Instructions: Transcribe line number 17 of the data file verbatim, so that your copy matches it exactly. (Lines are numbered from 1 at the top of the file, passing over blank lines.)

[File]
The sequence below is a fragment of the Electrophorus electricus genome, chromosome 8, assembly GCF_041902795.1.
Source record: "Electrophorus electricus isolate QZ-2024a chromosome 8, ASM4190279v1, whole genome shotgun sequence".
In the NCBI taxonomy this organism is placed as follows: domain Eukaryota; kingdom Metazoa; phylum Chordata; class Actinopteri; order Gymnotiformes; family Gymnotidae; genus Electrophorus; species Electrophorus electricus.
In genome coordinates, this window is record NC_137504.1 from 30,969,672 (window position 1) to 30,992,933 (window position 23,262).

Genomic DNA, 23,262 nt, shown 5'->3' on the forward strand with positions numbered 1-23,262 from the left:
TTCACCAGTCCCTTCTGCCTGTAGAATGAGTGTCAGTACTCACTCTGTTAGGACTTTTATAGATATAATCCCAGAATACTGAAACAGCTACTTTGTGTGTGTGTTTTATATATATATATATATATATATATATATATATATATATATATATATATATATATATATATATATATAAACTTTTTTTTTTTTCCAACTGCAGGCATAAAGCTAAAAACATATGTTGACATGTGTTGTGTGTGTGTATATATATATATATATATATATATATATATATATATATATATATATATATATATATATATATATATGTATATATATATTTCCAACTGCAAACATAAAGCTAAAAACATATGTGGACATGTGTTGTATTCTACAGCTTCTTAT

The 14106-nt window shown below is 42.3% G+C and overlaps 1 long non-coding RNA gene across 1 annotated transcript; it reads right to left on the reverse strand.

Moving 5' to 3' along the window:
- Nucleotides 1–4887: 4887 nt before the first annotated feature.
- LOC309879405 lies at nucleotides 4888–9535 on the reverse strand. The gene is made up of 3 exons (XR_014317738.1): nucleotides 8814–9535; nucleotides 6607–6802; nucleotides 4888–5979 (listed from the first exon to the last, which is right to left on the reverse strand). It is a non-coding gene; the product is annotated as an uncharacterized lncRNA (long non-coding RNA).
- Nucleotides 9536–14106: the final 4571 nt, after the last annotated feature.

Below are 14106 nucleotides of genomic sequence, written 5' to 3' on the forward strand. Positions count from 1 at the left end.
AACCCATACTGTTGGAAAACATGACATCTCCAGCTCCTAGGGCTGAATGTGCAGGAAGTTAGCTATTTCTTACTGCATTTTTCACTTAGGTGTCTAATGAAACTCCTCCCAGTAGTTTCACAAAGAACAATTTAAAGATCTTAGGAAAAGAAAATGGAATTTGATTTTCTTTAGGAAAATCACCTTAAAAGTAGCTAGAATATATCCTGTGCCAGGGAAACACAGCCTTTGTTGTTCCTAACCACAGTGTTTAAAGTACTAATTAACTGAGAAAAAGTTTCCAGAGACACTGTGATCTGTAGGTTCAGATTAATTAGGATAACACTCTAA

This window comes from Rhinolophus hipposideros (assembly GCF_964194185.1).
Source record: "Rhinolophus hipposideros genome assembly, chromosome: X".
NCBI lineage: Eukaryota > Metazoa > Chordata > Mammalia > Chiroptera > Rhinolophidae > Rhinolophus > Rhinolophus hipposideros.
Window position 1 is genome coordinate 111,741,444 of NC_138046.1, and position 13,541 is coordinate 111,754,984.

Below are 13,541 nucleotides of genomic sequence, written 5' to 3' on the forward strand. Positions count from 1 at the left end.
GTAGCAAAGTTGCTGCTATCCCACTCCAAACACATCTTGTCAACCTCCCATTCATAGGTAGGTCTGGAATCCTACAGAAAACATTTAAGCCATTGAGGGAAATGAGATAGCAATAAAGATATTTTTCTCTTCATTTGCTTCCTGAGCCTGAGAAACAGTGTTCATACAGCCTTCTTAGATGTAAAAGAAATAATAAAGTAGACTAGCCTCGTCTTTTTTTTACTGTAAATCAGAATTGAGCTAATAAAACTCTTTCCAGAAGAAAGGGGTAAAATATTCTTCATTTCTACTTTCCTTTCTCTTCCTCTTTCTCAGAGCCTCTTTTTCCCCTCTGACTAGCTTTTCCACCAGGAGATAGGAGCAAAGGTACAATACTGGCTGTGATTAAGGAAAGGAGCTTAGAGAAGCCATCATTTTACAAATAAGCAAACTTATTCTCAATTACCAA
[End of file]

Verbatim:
Window position 1 is genome coordinate 111,741,444 of NC_138046.1, and position 13,541 is coordinate 111,754,984.